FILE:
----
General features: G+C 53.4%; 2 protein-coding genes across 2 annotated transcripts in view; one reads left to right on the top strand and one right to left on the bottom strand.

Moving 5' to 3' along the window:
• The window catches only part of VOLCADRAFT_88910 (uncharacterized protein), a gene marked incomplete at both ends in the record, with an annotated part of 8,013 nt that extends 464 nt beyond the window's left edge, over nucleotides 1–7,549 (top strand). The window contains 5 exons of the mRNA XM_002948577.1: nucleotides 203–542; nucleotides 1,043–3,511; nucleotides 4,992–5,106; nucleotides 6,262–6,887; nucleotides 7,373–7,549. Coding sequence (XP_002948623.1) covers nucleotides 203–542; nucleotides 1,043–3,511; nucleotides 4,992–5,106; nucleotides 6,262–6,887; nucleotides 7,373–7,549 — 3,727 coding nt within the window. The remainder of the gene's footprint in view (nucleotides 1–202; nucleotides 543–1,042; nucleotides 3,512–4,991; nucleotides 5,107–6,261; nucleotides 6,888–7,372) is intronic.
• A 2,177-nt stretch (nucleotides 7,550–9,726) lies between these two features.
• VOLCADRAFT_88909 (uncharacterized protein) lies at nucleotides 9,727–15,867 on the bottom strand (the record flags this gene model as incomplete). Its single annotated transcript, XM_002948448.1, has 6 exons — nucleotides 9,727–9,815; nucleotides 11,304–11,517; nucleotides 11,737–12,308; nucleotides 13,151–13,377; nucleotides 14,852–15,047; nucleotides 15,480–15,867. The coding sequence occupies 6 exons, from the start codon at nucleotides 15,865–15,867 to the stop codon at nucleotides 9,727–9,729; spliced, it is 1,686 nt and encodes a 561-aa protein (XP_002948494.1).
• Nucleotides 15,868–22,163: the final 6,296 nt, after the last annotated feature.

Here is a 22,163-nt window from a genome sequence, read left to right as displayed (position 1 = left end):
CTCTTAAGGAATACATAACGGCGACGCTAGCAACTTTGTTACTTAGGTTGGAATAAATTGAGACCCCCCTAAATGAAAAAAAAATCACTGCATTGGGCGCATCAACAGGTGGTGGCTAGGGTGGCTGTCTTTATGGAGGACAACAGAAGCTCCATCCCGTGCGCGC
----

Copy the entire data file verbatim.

General features: G+C 53.4%; 2 protein-coding genes across 2 annotated transcripts in view; one reads left to right on the top strand and one right to left on the bottom strand.

Moving 5' to 3' along the window:
• The window catches only part of VOLCADRAFT_88910 (uncharacterized protein), a gene marked incomplete at both ends in the record, with an annotated part of 8,013 nt that extends 464 nt beyond the window's left edge, over nucleotides 1–7,549 (top strand). The window contains 5 exons of the mRNA XM_002948577.1: nucleotides 203–542; nucleotides 1,043–3,511; nucleotides 4,992–5,106; nucleotides 6,262–6,887; nucleotides 7,373–7,549. Coding sequence (XP_002948623.1) covers nucleotides 203–542; nucleotides 1,043–3,511; nucleotides 4,992–5,106; nucleotides 6,262–6,887; nucleotides 7,373–7,549 — 3,727 coding nt within the window. The remainder of the gene's footprint in view (nucleotides 1–202; nucleotides 543–1,042; nucleotides 3,512–4,991; nucleotides 5,107–6,261; nucleotides 6,888–7,372) is intronic.
• A 2,177-nt stretch (nucleotides 7,550–9,726) lies between these two features.
• VOLCADRAFT_88909 (uncharacterized protein) lies at nucleotides 9,727–15,867 on the bottom strand (the record flags this gene model as incomplete). Its single annotated transcript, XM_002948448.1, has 6 exons — nucleotides 9,727–9,815; nucleotides 11,304–11,517; nucleotides 11,737–12,308; nucleotides 13,151–13,377; nucleotides 14,852–15,047; nucleotides 15,480–15,867. The coding sequence occupies 6 exons, from the start codon at nucleotides 15,865–15,867 to the stop codon at nucleotides 9,727–9,729; spliced, it is 1,686 nt and encodes a 561-aa protein (XP_002948494.1).
• Nucleotides 15,868–22,163: the final 6,296 nt, after the last annotated feature.

Here is a 22,163-nt window from a genome sequence, read left to right as displayed (position 1 = left end):
CTCTTAAGGAATACATAACGGCGACGCTAGCAACTTTGTTACTTAGGTTGGAATAAATTGAGACCCCCCTAAATGAAAAAAAAATCACTGCATTGGGCGCATCAACAGGTGGTGGCTAGGGTGGCTGTCTTTATGGAGGACAACAGAAGCTCCATCCCGTGCGCGC